World Economic News
Iran To Withdraw Foreign Currency Assets from Europe
On Jan. 18, Iranian Central Bank chief Ebrahim Sheibani was quoted by the unofficial Iranian Students News Agency, announcing that Iran would begin the transfer of its hard currency assets in Europe to other parts of the world. Speculation centered on Southeast Asia, including Malaysia and Singapore, among other countries. Such action would come in anticipation of UN-imposed sanctions on Iran for its nuclear program. Analysts estimate Iran's holdings in Europe at $40-$50 billion. By Jan. 21, reports were that Iran had begun the withdrawals, but this was denied by Sheibani. "We will transfer Iran's foreign accounts whenever we believe it is necessary," he said on state television.
The deputy governor of the Central Bank, Mohammad-Jafar Mojarad, told the state news agency IRNA that the bank has no plans to transfer its accounts to Southeast Asia, further intensifying speculation as to where it might transfer its money. Iran's Oil Ministry has also called on OPEC to cut oil production by 1 million barrels per day, but a spokeswoman said this was connected with an expected fall in demand in the second quarter of 2006, and not related to the nuclear standoff.
Porsche CEO Attacks Hedge Funds, Other Speculators
At the annual Porsche conference in Stuttgart on Jan. 26, CEO Wendelin Wiedeking reiterated why Porsche, in autumn 2005, raised its share in Volkswagen to 20%, thereby becoming the largest Volkswagen shareholder, even surpassing the state of Lower Saxony. One of the reasons for this move was to prevent a foreign takeover of Volkswagen by a group of speculative investors, such as hedge funds or private-equity firms, the Frankfurter Allgemeine Zeitung reported Jan. 27. The move had been sharply criticized by fund managers, and in particular, by JP Morgan.
In his address on Jan. 26, Wiedeking violently attacked short-term-oriented financial investors. He said it would be an "illusion" to believe "that any pension or hedge-fund manager in Denver, Colorado or Las Vegas, Nevada would care about the job situation in Germany." Those managers, he said, are deciding on the basis of short-term profit expectations, even if it means destroying century-old corporations. Speaking at a public event in Frankfurt Jan. 21, Wiedeking had denounced "Anglo-Saxon investment banks," which have tried to interfere with the Porsche/Volkswagen cooperation. "According to the logic of these people," he said, "we shouldn't even exist." Why should anybody take advice from "financial investors that are going berserk"? Commenting on JP Morgan's explicit rejection of the closer cooperation between Porsche and Volkswagen, Wiedeking added: "JP Morgan provides yet another proof for the fact that just playing around with numbers, out of touch with any economic reality, can only lead to madness."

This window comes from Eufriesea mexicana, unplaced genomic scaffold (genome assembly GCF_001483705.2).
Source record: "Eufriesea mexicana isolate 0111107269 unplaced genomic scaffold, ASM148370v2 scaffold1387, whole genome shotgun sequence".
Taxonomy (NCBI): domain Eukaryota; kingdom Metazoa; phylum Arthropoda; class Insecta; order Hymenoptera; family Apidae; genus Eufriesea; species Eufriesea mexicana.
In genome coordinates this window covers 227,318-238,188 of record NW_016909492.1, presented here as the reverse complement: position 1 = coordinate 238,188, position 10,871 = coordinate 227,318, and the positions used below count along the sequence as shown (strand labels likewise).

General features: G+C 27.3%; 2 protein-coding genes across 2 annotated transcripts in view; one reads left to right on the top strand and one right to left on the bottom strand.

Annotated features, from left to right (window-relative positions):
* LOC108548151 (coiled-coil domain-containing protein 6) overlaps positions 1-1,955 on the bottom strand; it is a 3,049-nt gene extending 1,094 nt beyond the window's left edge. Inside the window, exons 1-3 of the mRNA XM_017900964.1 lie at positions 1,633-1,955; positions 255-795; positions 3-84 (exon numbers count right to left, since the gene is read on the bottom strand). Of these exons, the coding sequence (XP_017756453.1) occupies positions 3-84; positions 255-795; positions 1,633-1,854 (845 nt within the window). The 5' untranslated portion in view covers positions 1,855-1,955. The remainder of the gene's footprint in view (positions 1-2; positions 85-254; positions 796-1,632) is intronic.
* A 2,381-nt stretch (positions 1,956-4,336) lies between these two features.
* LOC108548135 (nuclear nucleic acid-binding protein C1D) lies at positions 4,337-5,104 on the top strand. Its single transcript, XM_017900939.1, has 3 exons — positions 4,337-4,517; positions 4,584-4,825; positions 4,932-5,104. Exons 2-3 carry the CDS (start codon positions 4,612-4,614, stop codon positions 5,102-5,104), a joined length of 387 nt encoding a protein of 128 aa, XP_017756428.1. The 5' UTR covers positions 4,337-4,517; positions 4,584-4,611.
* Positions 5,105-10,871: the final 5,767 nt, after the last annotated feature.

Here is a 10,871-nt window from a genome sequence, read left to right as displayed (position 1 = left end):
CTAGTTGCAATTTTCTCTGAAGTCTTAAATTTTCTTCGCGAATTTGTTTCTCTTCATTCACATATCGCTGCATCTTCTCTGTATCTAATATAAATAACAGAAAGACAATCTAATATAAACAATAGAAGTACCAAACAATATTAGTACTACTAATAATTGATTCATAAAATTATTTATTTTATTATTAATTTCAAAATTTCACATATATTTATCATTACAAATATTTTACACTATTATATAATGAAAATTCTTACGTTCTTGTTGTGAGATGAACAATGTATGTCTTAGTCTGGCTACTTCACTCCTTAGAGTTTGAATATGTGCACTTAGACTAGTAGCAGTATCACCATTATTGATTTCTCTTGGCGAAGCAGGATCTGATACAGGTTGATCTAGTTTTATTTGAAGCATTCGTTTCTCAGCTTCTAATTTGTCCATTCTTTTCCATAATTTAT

Britain Opens Public Debate on Nuclear Power
The British government released an energy consultation paper Jan. 23, which will be circulated for three months for public discussion, on what to do about that nation's energy crisis. Included among the options is the construction of new nuclear-power plants. Today, ten nuclear plants account for about 19% of the UK's electricity. Without replacing old plants, that is projected to fall to 7% by 2020.
Trade and Industry Secretary Alan Johnson said that the UK will become dependent upon imports for 80% of its energy supplies if it does not go nuclear. Britain already imports its (politically vulnerable) natural gas, he said, and soon will have to import oil, as North Sea reserves deplete. Energy Minister Malcolm Wicks said in an interview with the Guardian that he did not see practical obstacles to a new generation of nuclear plants. The approach the government is proposing in the paper is that private companies will invest in nuclear plants. The Engineering Employees Federation welcomed the review, but added that "there is no time to lose" in putting a program in place.
Toshiba Buys Westinghouse Electric and Nuclear
The effort to return one of two nuclear power plant suppliers to U.S. ownership was defeated this month when Japan's Toshiba, outbidding General Electric and other interested parties, offered $5 billion for the Westinghouse Electric Company, which includes its nuclear division. Although there were rumblings on Capitol Hill that this might have national energy security implications, nothing was done to intervene. Through this deal, Toshiba will gain access to the growing nuclear market in China, and other countries. Westinghouse has built nearly half of the nuclear reactors that are in operation around the world. Although it has built none in China, Westinghouse is a favored vendor for up to $8 billion in Chinese orders for new nuclear plants, and earlier this month, its large advanced pressurized water reactor design was approved by the U.S. Nuclear Regulatory Commission, making it easier to export.